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This is a must read article if you or someone you know is raising children. Not only can it save them money on diapers but it can help reduce the exposure of toxic chemicals in disposable diapers. And lastly it is also good for the environment. This article is from the Weston Price Foundation and I am proud to be on their advisory board.
It is a great organization and would encourage you to consider joining their organization. You will receive a quarterly journal that I find enormously helpful and always read cover to cover. Their membership page lists other benefits If you are interested you can print this form and sign up
They also have their 7th Annual International Conference of the Weston A. Price Foundation, in Chantilly, Virginia (near Dulles International Airport), featuring fine speakers, delicious food and CEUs for many health professions on November 11, 2006. For further details you can visit their site.
By Jen Albritton
The idea of cloth diapers dredges up unpleasant visions for some-pokey pins, leaks and other unmentionables. Believe it or not, cloth diapers have made a dramatic turn for the better over the last few years.
No more pins to prink your fingers, fewer leaks, and no more toilet dunking. This happy news will soften the blow of discovering some of the dangers of disposable diapers. Not only do babies adorned in cloth tend to potty train earlier than those in disposables, there are some health and environmental risks to ponder. Luckily, you have a choice!
Why Choose Cloth Over Disposable
Back in the 1950s, nearly every little tyke in the U.S. wore cloth diapers. Proctor & Gamble changed that statistic dramatically by introducing Pampers, a one-time use, throw-away diaper, in the early 1960s. Today, a vast majority of babies wear disposables. On average, babies use about seven disposable diapers per day,1 a number that varies with age and frequency of changes. This can mean up to 8,000 diapers per baby for their diapering phase of life.
When deciding between cloth or disposables, one should consider the following three areas: environmental burden, chemical exposure for the family and financial impact.
Both disposable and cloth diapers have their environmental costs. The question is, which is higher? First, disposables place a burden on the environment through manufactured materials (often synthetic). The plastic in disposables takes an extended time to break down. There are different estimates as to how long, but it is more than several lifetimes.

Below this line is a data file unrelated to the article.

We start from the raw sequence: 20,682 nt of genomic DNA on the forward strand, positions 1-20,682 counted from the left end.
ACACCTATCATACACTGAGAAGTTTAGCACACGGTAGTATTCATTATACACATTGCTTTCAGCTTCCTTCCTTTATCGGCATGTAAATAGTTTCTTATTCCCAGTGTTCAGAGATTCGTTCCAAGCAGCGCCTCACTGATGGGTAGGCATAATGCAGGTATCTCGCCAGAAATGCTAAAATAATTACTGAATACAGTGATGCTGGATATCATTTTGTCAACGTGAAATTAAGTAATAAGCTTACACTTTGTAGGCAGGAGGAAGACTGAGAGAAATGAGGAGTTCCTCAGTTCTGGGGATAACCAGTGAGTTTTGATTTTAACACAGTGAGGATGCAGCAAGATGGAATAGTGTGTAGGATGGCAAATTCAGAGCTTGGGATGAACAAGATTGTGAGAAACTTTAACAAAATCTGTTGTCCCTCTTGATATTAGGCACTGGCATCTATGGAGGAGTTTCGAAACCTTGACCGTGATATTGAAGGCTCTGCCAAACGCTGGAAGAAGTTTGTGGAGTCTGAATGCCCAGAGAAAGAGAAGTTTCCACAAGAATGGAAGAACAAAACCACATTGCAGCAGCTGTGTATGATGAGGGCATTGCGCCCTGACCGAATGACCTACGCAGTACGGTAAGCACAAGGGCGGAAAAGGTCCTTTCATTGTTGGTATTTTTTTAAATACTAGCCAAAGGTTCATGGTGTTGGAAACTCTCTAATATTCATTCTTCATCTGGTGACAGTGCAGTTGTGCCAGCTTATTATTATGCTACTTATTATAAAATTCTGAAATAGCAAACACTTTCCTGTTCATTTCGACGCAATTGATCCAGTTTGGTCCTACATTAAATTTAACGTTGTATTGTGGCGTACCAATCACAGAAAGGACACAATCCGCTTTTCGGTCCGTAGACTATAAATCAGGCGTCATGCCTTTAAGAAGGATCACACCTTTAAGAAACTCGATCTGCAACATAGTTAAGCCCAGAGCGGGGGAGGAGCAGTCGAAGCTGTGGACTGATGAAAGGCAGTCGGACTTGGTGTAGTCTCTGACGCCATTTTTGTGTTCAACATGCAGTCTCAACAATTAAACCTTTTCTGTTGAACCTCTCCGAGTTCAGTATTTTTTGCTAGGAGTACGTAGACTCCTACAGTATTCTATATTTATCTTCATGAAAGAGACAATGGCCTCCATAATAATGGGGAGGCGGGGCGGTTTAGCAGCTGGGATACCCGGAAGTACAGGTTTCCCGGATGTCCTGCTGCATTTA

With the billions upon billions of disposable diapers thrown into landfills every year, any estimate gives a bad result, regardless of how you look at it.
The second issue is waste management with the viruses and other contaminants from untreated feces and urine that may find their way into our soils and community water supplies.2 Although this scenario has not been clearly established as a current problem, the possibilities are real.
Have you ever read the back of the box for disposables? When you do, you will find a statement that baby soil should be put into the toilet before the diaper is disposed of in the garbage. Human waste is not meant to be in landfills, but when was the last time you tossed the contents of a disposable diaper into the toilet? This is a practice thought to be only necessary for cloth, but in fact should be done with both.
For cloth diapers, water usage, energy cost, the cost of detergent, and chemicals emitted from detergent are issues to be considered. Washing cloth diapers certainly uses more water than dumping a disposable diaper in the trash, but one must look at all the sides.
For instance, newer washing machines are more water efficient. Moreover, some argue that washing diapers twice per week uses less water than an adult uses in a day of flushing the toilet. Finally, the chemical intake from detergents is moot if you use environmentally safe detergents.
Arguments ensue regarding whether disposable or cloth diapers are more of a financial strain on the family budget. The money spent on disposables and wipes is cut and dried, with ranges depending on preferred brands. Cloth gets a little fuzzier. Costs for electricity to heat the water and run the dryer vary; laundry detergent and depreciation of laundry equipment may be additional considerations.
With the high-tech varieties of cloth diapers available, someone can pay as much as $15 or more per diaper. However, if you stick with the less fancy products, the cost is actually quite reasonable. Here is my personal financial breakdown (see My Product List below for details on these products).